AMD Athlon XP 3200+

The AMD Athlon XP 3200+ - Page 1

The AMD Athlon XP 3200+:
A 2.20GHz "Barton" with a 400MHz System Bus
The Barton Core Gets Its First Speed Bump...

By, Marco Chiappetta
May 13, 2003

In mid February, AMD introduced a group of new processors based on their "Barton" core with 512K of on-die L2 cache, double the amount of the previous generation.  With the introduction of the "Barton", AMD gave the Athlon XP line of desktop CPUs a much needed "shot in the arm".  Performance versus similarly clocked "Thoroughbred" based Athlons was superior, and the performance deltas between AMD's and Intel's flagship processors were reduced.  For the most part though, Intel's 3.06GHz Pentium 4 with Hyper-Threading took the led in the majority of benchmarks when compared to the Athlon XP 3000+.  Then in April, Intel release a new line of processors with 800MHz systems buses.  They simultaneously released new motherboard chipsets as well, the Canterwood (i875) and Springdale (i865), that further enhanced the performance of the Pentium 4 platform.  Before April came to a close, however, AMD did make some noise of their own when they released their highly anticipated 64-Bit Server Class CPU, the Opteron.  AMD is also poised to release new 64-Bit desktop CPUs based on the same architecture as the Opteron in September.  For now though, the battle for desktop supremacy is still between the "Barton" based Athlons and Intel's "Northwood-C" Pentium 4s.  Today we'll be taking a look at AMD's latest weapon in this battle, the Athlon XP 3200+.  This processor marks the first appearance of a 400MHz system bus for the Athlon.  So, does the Athlon XP 3200+'s faster system bus speed change the desktop CPU pecking order?  Read on and find out...

Specifications of the AMD Athlon XP 3200+ Processor
Increased Core and System BUS Speeds...



Key Architectural Features of the AMD Athlon? XP Processor Include:

QuantiSpeed? Architecture for enhanced performance

  • Nine-issue superpipelined, superscalar x86 processor microarchitecture designed for high performance
  • Multiple parallel x86 instruction decoders
  • Three out-of-order, superscalar, fully pipelined floating point execution units, which execute x87 (floating point), MMX? and 3DNow!? instructions
  • Three out-of-order, superscalar, pipelined integer units
  • Three out-of-order, superscalar, pipelined address calculation units
  • 72-entry instruction control unit
  • Advanced hardware data prefetch
  • Exclusive and speculative Translation Look-aside Buffers
  • Advanced dynamic branch prediction

3DNow!? Professional technology for leading-edge 3D operation

  • 21 original 3DNow!? instructions?the first technology enabling superscalar SIMD
  • 19 additional instructions to enable improved integer math calculations for speech or video encoding and improved data movement for Internet plug-ins and other streaming applications
  • 5 DSP instructions to improve soft modem, soft ADSL, Dolby Digital surround sound, and MP3 applications
  • 52 SSE instructions with SIMD integer and floating point additions offer excellent compatibility with Intel?s SSE technology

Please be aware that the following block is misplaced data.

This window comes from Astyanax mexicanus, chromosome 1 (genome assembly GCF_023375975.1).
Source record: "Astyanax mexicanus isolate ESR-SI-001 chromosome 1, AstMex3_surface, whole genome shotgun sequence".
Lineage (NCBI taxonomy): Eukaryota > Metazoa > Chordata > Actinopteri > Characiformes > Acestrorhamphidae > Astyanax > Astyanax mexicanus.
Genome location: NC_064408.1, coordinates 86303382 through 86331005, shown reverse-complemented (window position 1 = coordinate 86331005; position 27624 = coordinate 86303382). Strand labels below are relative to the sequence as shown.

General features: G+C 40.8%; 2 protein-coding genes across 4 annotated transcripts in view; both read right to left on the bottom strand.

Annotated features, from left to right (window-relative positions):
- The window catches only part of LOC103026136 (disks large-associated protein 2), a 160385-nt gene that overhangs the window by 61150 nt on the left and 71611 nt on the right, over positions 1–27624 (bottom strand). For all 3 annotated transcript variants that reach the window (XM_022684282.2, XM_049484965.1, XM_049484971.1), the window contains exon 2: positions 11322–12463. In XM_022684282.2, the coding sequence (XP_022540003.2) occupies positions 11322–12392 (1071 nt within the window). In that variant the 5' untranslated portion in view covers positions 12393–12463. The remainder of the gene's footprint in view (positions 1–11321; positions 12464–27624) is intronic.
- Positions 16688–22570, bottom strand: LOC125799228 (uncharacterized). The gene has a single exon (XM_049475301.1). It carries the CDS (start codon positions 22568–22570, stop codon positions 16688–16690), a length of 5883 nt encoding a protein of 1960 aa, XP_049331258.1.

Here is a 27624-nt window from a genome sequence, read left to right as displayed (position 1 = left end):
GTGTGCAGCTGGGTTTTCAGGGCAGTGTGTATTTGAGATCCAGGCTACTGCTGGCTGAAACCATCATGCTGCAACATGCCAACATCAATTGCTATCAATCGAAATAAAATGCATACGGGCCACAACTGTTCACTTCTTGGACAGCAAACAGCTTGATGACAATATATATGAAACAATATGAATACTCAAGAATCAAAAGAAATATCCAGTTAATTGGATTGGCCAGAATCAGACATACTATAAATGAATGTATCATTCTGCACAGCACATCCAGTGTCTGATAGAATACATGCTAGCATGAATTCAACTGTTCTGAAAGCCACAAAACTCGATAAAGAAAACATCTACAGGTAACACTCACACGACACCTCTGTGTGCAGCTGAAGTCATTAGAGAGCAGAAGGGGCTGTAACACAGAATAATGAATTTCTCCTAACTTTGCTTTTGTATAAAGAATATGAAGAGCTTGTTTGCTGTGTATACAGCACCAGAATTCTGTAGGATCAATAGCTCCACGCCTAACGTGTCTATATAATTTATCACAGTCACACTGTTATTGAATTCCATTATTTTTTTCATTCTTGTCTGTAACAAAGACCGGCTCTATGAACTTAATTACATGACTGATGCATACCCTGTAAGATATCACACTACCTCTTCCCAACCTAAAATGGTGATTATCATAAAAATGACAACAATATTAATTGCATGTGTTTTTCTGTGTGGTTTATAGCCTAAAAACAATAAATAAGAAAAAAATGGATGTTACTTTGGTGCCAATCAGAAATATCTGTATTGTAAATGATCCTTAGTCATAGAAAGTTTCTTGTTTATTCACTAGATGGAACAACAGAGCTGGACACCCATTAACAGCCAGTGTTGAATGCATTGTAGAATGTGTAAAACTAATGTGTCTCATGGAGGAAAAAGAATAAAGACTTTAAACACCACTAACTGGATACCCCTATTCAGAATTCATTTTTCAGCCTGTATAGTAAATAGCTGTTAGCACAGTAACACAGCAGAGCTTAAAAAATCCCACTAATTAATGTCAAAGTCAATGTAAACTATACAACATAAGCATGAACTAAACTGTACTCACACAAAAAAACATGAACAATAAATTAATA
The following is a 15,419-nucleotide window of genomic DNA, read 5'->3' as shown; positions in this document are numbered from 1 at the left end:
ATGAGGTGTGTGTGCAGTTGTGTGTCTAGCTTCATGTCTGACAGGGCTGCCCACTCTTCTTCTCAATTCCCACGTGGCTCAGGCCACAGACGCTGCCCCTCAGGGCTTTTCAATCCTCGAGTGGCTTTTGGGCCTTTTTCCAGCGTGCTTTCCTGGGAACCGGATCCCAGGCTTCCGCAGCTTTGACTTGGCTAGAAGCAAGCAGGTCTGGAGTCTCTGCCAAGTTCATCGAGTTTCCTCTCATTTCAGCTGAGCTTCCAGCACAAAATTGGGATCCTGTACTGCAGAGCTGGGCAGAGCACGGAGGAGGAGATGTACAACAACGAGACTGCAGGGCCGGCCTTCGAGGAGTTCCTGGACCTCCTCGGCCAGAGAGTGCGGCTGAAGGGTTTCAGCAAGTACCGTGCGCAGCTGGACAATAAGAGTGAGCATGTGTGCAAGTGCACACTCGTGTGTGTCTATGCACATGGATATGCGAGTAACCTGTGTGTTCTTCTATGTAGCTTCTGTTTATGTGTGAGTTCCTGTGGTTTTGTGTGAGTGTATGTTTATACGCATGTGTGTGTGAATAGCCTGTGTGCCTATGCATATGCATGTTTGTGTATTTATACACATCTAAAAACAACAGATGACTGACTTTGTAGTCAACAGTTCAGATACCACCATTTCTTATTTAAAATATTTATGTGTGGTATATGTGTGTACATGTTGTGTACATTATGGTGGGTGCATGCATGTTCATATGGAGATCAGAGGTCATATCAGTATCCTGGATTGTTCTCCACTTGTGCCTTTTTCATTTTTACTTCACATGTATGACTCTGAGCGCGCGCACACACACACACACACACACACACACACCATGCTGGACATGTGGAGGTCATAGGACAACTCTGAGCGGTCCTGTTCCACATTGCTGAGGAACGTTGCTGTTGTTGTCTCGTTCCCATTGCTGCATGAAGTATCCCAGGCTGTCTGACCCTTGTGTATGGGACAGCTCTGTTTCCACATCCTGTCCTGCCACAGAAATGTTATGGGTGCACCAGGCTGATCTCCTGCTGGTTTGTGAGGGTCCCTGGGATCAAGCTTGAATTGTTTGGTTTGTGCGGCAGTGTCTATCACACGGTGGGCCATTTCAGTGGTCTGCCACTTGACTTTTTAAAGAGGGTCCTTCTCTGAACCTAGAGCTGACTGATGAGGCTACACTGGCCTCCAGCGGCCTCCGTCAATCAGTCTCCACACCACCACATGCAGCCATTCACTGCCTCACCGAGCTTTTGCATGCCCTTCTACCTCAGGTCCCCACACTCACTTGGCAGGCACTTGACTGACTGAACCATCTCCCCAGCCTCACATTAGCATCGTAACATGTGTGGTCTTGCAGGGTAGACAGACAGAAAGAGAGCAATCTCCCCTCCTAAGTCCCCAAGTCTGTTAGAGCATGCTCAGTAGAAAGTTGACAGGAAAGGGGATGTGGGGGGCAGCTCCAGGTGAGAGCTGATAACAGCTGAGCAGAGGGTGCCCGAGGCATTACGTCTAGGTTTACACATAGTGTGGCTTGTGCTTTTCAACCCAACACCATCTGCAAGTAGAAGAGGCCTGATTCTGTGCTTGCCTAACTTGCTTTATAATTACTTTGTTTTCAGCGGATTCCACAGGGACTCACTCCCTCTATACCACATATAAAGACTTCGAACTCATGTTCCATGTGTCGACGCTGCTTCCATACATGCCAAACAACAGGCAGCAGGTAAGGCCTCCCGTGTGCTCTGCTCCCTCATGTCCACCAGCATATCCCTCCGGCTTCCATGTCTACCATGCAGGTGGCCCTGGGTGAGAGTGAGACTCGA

• Compatible with Windows┬« XP, Windows 2000, Windows ME, and Windows 98 operating systems

400MHz AMD Athlon? XP processor system bus enables excellent system bandwidth for data movement-intensive applications

  • Source synchronous clocking (clock forwarding) technology
  • Peak data rate of 3.2GB/s
  • Support for 64-bit bi-directional data

The AMD Athlon? XP processor with performance-enhancing cache memory features 64K instruction and 64K data caches for a total of 128K L1 cache and 512K of integrated, on-chip L2 cache for a total of 640K of full-speed, on-chip cache.

Socket A infrastructure designs are based on high-performance platforms and are supported by a full line of optimized infrastructure solutions (chipsets, motherboards, BIOS).

  • Available in Pin Grid Array (PGA) for mounting in a socketed infrastructure
  • Electrical interface compatible with 400MHz AMD Athlon XP system buses, based on Alpha EV6? bus protocol

Die size: approximately 54.3 million transistors on 101mm2. Manufactured using AMD's state-of-the-art 0.13-micron copper process technology at AMD's Fab 30 wafer fabrication facility in Dresden, Germany.

AMD didn't make any changes to the "Barton" core with the Athlon XP 3200+.  The only difference between this processor and AMD's previous flagship, the Athlon XP 3000+, is the FSB.  By lowering the processor's multiplier, and raising the FSB, AMD increases system bandwidth, which in turn should increase overall performance.  As you can see in the chart above, the Athlon XP 3200+ is clocked at 2.2GHz, a measly 30MHz higher than the 3000+.   This clock speed is attained by using a multiplier of 11 and an Front Side Bus speed of 200MHz (400MHz DDR).  The 30MHz increase in clock speed may not be very exciting, but keep in mind the real performance gains will come from the 20% faster system bus.  Thermal Power and current draw has increased incrementally as well, which is to be expected.

More Processor Info & Overclocking

Tags:  AMD, Athlon, XP, 320, AM

Related content